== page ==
The Philadelphia Inquirer, August 7, 1999


In a gathering of writers, waxing poetic about days in Philadelphia

Bar Talk: for the Commentary page

By Teresa Leo
Recently I attended a writers' conference in Albany, N.Y., where hundreds of people gathered for three days of readings and panel discussions.

In the relative tranquility of the hotel bar, I decided to ask poets from around the country what recollections they had about Philadelphia. We mused over images and impressions, people and poetics and, of course, cheesesteaks.

"When you're in Philly, someone who knows the town drags you out to a neon-lit spot at 2 a.m. where all these people are eating cheesesteaks," said New York poet Bill Wadsworth, executive director of the Academy of American Poets. "I once went with Robert Hass, who was U.S. poet laureate at the time, and while everyone else had one, he ate two. Obviously this is why he was poet laureate."

More than one poet talked about the early-morning rituals of Philadelphia.

Kashmiri-American writer Agha Shahid Ali, who likened Philadelphia to Manhattan without the constant voltage, said, "I once wrote a poem called 'Philadelphia, 2:00 A.M.,' where I tried to capture that moment when the bars close. The phrase I came up with was the 'taxi hour of loss,' the kind you get over pretty quickly, but at that time it seems to be the most crucial thing in your life."

The poets often associated heightened emotional moments with the visuals of Philadelphia, recollections of beauty in the midst of loss: "I was taking a train from Baltimore after having been broken up with by a woman," said David Daniel, poetry editor of the Boston-based magazine Ploughshares, "and the only time I peeked up was coming into Philadelphia, and I saw this building that was startlingly and strangely beautiful. So that's what the city has always meant to me: a moment of reflected light in the midst of gloom."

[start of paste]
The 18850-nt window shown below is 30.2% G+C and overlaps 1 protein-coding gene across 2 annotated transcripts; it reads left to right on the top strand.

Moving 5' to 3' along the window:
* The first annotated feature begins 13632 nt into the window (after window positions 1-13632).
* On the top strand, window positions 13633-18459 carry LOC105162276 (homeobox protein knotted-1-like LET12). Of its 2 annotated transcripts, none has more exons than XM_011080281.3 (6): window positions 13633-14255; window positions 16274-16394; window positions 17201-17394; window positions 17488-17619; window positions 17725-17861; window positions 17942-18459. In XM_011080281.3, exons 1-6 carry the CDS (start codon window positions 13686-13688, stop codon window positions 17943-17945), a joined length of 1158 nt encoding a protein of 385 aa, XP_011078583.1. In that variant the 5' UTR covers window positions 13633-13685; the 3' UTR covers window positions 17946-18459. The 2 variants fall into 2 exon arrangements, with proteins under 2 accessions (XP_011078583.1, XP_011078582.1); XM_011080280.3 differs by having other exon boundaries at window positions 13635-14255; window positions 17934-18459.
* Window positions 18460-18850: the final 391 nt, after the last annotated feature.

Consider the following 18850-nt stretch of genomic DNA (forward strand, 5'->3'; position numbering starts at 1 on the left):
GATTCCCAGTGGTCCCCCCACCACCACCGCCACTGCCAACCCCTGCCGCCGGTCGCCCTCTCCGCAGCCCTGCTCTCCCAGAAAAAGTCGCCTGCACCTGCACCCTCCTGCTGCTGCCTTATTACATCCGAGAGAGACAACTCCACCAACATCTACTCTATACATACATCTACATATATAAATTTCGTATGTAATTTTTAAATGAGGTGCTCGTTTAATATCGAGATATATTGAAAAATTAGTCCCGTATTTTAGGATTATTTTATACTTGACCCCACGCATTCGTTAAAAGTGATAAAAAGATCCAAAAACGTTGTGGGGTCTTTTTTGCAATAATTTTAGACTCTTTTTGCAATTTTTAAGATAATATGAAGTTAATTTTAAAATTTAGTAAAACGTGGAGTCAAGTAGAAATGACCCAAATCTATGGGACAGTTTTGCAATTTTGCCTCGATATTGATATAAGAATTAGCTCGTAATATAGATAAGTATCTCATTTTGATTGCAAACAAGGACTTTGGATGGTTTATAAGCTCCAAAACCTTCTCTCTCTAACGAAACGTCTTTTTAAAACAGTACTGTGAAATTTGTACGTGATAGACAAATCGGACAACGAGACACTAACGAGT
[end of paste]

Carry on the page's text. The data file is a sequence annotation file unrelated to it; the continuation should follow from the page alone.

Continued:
I heard stories of bridges and smokestacks, of cobblestones and cream cheese. Architecture and history were often bundled together with personal vignettes, as in State College poet Robin Becker's description of walking from Rittenhouse Square to Independence Plaza: "We were wearing our black leather jackets, and suddenly I felt like it was the 18th century and that we were all walking around in tricornered black hats and little buckled shoes. I had a wonderful sense of communion with Philadelphia's history at that moment."

Others described the character of our neighborhoods and the small-town atmosphere. "It's a bar town," said Oregon poet Dorianne Laux, "but it's as if the bar is taken out of the living room and put where it belongs, which is in a bar, yet the bar is made to look like your living room so you don't feel like you've left home at all."

Washington, D.C.-based poet Stanley Plumly, who once drove the entire length of Broad Street, said, "What I love is the immediate juxtaposition of neighborhoods. I don't think there's a street that represents America more totally in the full spectrum and range of humanity than Broad Street in Philadelphia."

I learned that Philadelphia is the home of Frank's soda and Tastykakes, and, according to David Fenza, executive director of the Associated Writing Programs, "the birthplace of the movable frame hive, invented by the Rev. L.L. Langstroth in 1851, which was a big stride forward in the history of beekeeping."

What else are we famous for? Beyond the cheesesteaks and beehives, history and architecture, the most frequent comment was about the graciousness of the people. We were touted as "friendly" and "hospitable." Stuart Dischell, a poet based in North Carolina, had a particularly momentous memory of Philadelphians from a high school trip: "I was almost hit by a bus in Philadelphia. I was standing off the curb, and a bus came whipping around the corner. A stranger grabbed me by the collar and dragged me back just in time. Otherwise I wouldn't be speaking to you 30 years later."

Philadelphia moments like this, complete with the unseen hand of the ordinary good Samaritan, remind me of the hand of the poet recording the unexpected for us, which our memory sometimes also saves.


© 1999 Philadelphia Newspapers Inc.